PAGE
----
A Bank Run in London? Debt Rattle 2014
By: Raul I Meijer
Jan 25, 2014
It seems to come as a surprise to some, but when you think about it, it seems obvious that it only makes sense that if you try to hide a crisis behind huge amounts of money and credit leaked into global financial markets, those markets become addicted to credit injections faster than you can say taperworm.
There may be something to say for stimulus and Keynesianism in certain situations, but not in all cases, and certainly not in a world already drowning in piles of leveraged debt. There it merely serves to further distort economic systems, a distortion that makes it so difficult for people to see what is real and what is not, that it can and will safely be used by the financial industry to dump its part of the debtload on everyone else. It is then inevitable that cracks will appear, first among the weaker parties involved: Argentina, Greece, Venezuela.
And it would be a great idea for everybody to wonder why, as the BBC of all news services reported yesterday that HSBC has put restrictions on cash withdrawals. Don’t ever forget, please, that banks will always be very careful with actions like that, because before they know it they may be causing a bank run. There can be no doubt, therefore, that what’s happening at and to HSBC is something truly serious. Not having enough cash to pay people’s demands for their own money is not the picture a major bank – or any bank – wants projected out there in the world. You might also, especially if you live in the UK, want to ask yourself what this means for other British banks. They’re all very much interconnected, and if one imposes such measures, there’s no telling how far others may be behind.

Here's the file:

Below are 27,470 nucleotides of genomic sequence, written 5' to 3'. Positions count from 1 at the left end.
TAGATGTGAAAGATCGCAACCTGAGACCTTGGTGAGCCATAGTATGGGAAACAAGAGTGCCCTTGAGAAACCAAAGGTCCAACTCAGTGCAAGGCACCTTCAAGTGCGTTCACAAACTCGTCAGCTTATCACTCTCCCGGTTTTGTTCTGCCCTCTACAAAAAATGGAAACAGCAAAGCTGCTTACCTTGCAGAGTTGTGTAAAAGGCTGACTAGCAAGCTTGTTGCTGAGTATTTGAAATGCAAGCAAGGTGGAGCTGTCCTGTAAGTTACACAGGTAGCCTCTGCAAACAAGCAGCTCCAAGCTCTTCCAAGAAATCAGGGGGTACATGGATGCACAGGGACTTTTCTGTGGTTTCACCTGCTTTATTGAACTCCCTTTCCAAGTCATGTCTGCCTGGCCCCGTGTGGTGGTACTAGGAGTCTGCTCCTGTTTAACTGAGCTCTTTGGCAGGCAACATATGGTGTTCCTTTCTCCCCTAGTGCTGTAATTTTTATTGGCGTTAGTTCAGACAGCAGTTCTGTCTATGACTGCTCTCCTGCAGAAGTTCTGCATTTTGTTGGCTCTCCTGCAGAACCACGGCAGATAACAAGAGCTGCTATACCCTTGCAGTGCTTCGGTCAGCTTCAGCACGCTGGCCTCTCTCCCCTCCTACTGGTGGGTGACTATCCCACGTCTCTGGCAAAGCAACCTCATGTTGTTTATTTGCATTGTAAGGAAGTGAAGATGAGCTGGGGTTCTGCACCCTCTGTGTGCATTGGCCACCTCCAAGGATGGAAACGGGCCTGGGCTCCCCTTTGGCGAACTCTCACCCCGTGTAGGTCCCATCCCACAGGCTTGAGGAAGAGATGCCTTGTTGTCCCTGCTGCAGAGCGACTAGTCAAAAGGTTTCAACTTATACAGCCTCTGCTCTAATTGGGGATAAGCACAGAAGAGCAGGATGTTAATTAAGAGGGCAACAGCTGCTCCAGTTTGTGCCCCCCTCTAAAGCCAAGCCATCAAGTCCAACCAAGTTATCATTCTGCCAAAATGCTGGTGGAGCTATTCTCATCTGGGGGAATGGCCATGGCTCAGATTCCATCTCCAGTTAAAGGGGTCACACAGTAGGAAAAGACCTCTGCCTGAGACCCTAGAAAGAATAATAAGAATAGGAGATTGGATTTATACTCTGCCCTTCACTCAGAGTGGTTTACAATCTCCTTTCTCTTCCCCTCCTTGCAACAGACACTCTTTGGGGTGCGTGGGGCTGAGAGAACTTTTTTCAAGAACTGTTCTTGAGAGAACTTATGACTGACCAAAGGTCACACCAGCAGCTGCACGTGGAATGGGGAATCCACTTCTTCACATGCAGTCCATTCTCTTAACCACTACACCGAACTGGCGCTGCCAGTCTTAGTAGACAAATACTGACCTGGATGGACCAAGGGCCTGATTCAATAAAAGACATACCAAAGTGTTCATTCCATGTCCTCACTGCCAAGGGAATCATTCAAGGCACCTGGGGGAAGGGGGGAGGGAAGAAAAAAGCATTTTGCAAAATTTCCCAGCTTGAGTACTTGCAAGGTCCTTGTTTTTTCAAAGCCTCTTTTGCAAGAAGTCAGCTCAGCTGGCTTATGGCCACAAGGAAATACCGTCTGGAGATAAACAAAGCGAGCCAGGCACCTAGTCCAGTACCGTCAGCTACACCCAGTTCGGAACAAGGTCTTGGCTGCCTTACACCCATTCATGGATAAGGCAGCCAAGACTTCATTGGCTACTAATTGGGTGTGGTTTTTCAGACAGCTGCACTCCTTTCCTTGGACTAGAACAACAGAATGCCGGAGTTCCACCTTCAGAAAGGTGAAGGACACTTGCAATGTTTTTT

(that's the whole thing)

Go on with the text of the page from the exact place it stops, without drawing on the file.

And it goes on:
Still, the biggest story yesterday was the 2.5% loss in many western European stock markets, a severe swing for that part of the globe, something you normally, in the “rich markets”, see only in the Nikkei (it lost 1.94% before Europe started plunging) . Something’s going on alright. Wall Street lost 2%, London 1.6%. The talk is all of emerging markets, but is that really the whole story? Does a looming Argentina default crush trans northern atlantic stocks by that much? There’s a lot of short covering going on, that much is clear, but whether that’s restricted to emerging stocks and bonds remains to be seen. This may continue into the new week. There’s only so much trust to go around, and trust today looks as leveraged as credit and asset “values” do: one big storm, or even one flapping butterfly wing, and it could all be gone. No more trust, no more credit, and no more value.